Optimisation and characterisation of bio-oil produced by Acacia mangium Willd wood pyrolysis

Optimisation and characterisation of bio-oil produced by Acacia mangium Willd wood pyrolysis The aim of this research was to characterise the bio-oil produced by pyrolysis of Acacia mangium wood through gas chromatography–mass spectrometry (GC–MS). Experimental study was employed using two experiment models: two-level factorial design (TLFD) and response surface methodology–Box–Behnken (RSM–BB). TLFD was used to analyse the final temperature, heating rate and particle size effect on the bio-oil yield, while RSM–BB was conducted to determine the optimum conditions for bio-oil production. The statistical analysis showed that the factors of pyrolysis temperature and particle size had the greater effect, while the heating rate was significant, but had a lesser effect. By utilising RSM, these factors presented the optimal conditions obtained at pyrolysis temperature of 499.57 °C, heating rate of 12 °C min−1 and particle size of 0.46 mm. With the GC–MS result, it was observed that the percentage of phenol and derivatives was much higher than the rest of the components. http://www.deepdyve.com/assets/images/DeepDyve-Logo-lg.png Wood Science and Technology Springer Journals

Optimisation and characterisation of bio-oil produced by Acacia mangium Willd wood pyrolysis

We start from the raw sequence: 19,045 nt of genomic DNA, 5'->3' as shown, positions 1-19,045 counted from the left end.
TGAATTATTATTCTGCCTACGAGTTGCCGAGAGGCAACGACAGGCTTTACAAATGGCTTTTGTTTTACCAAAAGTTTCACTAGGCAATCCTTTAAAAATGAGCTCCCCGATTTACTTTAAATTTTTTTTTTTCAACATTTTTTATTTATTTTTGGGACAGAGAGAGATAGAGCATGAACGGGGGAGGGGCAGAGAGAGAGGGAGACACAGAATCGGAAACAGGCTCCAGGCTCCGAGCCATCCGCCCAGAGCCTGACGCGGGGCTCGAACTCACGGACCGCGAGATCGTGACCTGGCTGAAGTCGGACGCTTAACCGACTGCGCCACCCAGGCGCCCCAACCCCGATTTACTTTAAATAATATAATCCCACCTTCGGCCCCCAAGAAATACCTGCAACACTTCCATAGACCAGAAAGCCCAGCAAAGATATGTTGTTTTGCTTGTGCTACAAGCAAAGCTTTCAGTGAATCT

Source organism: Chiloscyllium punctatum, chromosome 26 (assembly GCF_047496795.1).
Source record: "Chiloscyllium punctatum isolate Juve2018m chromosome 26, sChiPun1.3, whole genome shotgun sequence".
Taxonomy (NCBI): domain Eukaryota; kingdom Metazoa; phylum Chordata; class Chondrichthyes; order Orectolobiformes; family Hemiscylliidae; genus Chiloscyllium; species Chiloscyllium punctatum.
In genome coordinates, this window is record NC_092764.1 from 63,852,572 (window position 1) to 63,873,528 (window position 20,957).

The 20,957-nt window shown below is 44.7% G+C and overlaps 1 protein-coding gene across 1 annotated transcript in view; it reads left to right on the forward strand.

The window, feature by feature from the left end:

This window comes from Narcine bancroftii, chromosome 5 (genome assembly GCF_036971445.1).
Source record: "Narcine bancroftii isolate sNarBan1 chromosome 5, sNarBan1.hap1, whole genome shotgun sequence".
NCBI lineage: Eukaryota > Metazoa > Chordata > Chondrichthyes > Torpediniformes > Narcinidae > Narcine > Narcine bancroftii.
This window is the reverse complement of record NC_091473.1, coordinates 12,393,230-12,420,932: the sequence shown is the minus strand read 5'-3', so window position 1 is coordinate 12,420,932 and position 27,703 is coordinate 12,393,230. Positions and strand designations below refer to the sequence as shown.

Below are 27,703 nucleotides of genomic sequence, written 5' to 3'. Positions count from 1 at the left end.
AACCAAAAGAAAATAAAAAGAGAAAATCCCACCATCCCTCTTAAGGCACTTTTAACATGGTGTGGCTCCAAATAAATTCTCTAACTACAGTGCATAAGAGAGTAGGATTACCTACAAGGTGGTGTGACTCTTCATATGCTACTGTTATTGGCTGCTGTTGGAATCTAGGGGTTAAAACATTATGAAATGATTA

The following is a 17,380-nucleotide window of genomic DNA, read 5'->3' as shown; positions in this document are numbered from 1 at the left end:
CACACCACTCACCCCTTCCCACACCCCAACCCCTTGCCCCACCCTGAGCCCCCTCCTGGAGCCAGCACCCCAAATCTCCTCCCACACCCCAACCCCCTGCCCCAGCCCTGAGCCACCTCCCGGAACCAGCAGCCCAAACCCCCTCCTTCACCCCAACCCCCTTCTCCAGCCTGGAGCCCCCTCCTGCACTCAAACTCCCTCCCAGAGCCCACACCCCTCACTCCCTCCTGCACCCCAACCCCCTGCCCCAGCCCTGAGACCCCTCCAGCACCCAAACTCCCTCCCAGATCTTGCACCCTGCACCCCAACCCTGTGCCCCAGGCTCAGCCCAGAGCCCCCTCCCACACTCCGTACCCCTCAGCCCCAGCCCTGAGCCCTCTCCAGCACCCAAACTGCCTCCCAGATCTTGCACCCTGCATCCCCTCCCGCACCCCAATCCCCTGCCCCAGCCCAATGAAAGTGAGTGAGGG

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Publisher
Springer Berlin Heidelberg
Copyright
Copyright © 2017 by Springer-Verlag Berlin Heidelberg
Subject
Life Sciences; Wood Science & Technology; Ceramics, Glass, Composites, Natural Materials; Operating Procedures, Materials Treatment
ISSN
0043-7719
eISSN
1432-5225
D.O.I.
10.1007/s00226-017-0913-x
Publisher site
See Article on Publisher Site

Abstract

The aim of this research was to characterise the bio-oil produced by pyrolysis of Acacia mangium wood through gas chromatography–mass spectrometry (GC–MS). Experimental study was employed using two experiment models: two-level factorial design (TLFD) and response surface methodology–Box–Behnken (RSM–BB). TLFD was used to analyse the final temperature, heating rate and particle size effect on the bio-oil yield, while RSM–BB was conducted to determine the optimum conditions for bio-oil production. The statistical analysis showed that the factors of pyrolysis temperature and particle size had the greater effect, while the heating rate was significant, but had a lesser effect. By utilising RSM, these factors presented the optimal conditions obtained at pyrolysis temperature of 499.57 °C, heating rate of 12 °C min−1 and particle size of 0.46 mm. With the GC–MS result, it was observed that the percentage of phenol and derivatives was much higher than the rest of the components.

Journal

Wood Science and TechnologySpringer Journals

Published: Apr 12, 2017

References

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